Once you’ve gotten a nice shape to it (as above), you get to do “the trick” to light, flaky scones… Remember when we used to communicate with each other by writing letters? You’d have to fold your letter so that it fit in this thing called an envelope, and place something called a stamp onto it. You’d then leave the letter at the end of your driveway and some stranger would come along, pick it up, and take it to your friend for you! It was pretty slick.
Anyway, the point is that you want to fold up your dough like a letter, using a tri-fold, then flatten it again with your fingers into another rectangle. Do this three times.
Now we can add the fruit. In this case, I used some frozen blueberries. I had nothing fresh on hand (it is early April in Maine… the only fresh ingredient available to me is mud). Press out the dough a little larger than your earlier rectangle, being careful not to make it stick to the surface. Flip it at least once and dust with flour. Then, just press the berries into the dough.
Finally, tri-fold what you have, and press it with your fingers out into a nice, flat, log shape. Cut into four even pieces, and diagonally cut each of those pieces in half to form little triangles. Why triangles? Because people like to eat pointy foods! We’re then ready to put the scones on a buttered baking sheet and pop them into a 400F oven for 15 minutes.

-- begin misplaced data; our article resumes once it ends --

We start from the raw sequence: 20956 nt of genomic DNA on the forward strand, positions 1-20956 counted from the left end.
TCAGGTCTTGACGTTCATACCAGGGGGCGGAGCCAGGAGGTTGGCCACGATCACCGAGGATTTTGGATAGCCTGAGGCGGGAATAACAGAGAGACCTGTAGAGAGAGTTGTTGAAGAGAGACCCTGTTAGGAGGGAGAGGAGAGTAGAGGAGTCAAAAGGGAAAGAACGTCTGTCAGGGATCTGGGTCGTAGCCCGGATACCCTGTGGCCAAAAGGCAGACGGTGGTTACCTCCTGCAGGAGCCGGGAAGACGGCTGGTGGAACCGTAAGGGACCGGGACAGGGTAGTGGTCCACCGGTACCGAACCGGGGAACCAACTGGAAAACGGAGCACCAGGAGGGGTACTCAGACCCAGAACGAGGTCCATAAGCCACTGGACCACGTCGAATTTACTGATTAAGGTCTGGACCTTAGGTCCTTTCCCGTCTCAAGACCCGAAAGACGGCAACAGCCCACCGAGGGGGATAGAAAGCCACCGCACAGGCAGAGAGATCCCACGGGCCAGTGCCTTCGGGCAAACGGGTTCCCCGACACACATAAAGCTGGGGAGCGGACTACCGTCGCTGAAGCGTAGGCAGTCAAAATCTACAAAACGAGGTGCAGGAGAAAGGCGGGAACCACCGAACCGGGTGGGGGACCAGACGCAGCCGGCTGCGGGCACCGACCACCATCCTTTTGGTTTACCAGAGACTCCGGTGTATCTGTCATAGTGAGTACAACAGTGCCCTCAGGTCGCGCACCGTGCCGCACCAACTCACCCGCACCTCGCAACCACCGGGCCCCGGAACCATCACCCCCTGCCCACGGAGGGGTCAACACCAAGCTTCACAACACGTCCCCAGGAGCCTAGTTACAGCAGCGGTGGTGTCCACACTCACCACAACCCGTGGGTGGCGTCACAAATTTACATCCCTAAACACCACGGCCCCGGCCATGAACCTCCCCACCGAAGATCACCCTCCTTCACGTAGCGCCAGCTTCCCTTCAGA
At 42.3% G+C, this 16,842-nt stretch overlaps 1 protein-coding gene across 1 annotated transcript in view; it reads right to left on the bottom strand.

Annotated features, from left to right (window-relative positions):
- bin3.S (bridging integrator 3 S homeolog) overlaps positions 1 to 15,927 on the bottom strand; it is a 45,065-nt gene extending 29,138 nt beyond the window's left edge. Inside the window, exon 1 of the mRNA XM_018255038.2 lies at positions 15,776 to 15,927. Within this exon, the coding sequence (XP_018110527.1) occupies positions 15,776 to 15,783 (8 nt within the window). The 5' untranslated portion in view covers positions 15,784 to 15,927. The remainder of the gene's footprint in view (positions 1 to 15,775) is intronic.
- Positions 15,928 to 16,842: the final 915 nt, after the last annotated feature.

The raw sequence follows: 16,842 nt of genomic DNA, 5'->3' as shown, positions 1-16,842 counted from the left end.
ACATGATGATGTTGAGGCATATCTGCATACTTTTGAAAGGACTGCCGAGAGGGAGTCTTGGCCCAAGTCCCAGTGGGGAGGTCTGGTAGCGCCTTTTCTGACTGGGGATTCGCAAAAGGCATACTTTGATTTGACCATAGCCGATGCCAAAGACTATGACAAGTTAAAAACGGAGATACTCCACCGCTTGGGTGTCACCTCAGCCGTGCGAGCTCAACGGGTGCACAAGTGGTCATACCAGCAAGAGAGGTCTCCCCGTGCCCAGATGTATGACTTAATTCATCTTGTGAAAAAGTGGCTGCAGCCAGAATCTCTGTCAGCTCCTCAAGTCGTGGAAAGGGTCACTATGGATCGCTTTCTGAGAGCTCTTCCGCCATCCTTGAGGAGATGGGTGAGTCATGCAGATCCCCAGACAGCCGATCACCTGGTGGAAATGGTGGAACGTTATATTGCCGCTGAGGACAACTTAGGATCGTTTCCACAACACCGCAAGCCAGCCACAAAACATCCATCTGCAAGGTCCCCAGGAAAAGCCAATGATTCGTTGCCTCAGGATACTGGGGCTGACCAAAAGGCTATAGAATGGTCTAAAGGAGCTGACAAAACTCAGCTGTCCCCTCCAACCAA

Just whisk it all around with a fork or very small whisk. You want it to be the consistency of paste. If it’s too runny, add more sugar. If it’s too dry, add more milk (in very, very small amounts). You could use any kind of flavoring… I love this raspberry syrup, though! Other options would be regular maple syrup, vanilla, some orange or lemon zest… whatever you think will pair well with the fruit.
One Last Thing
I love coffee. I love all kinds of coffee. Even camp coffee that tastes like burnt grounds and smoke. And although I love me some Starbucks Grande Vanilla Latte, I really still enjoy basic drip coffee from my favorite little machine. (To the side of the coffee maker is my Plan B: PG Tips tea!)
After 15 minutes, the scones are ready. I remove them onto a cooling rack, and glaze them right away. This recipe makes 8 scones, but I tell my daughter it only makes 6… so that by the time she’s awake to start her Saturday, we can split those “6” scones “evenly” and have three each during the rest of our morning routines. (Please don’t tell her!)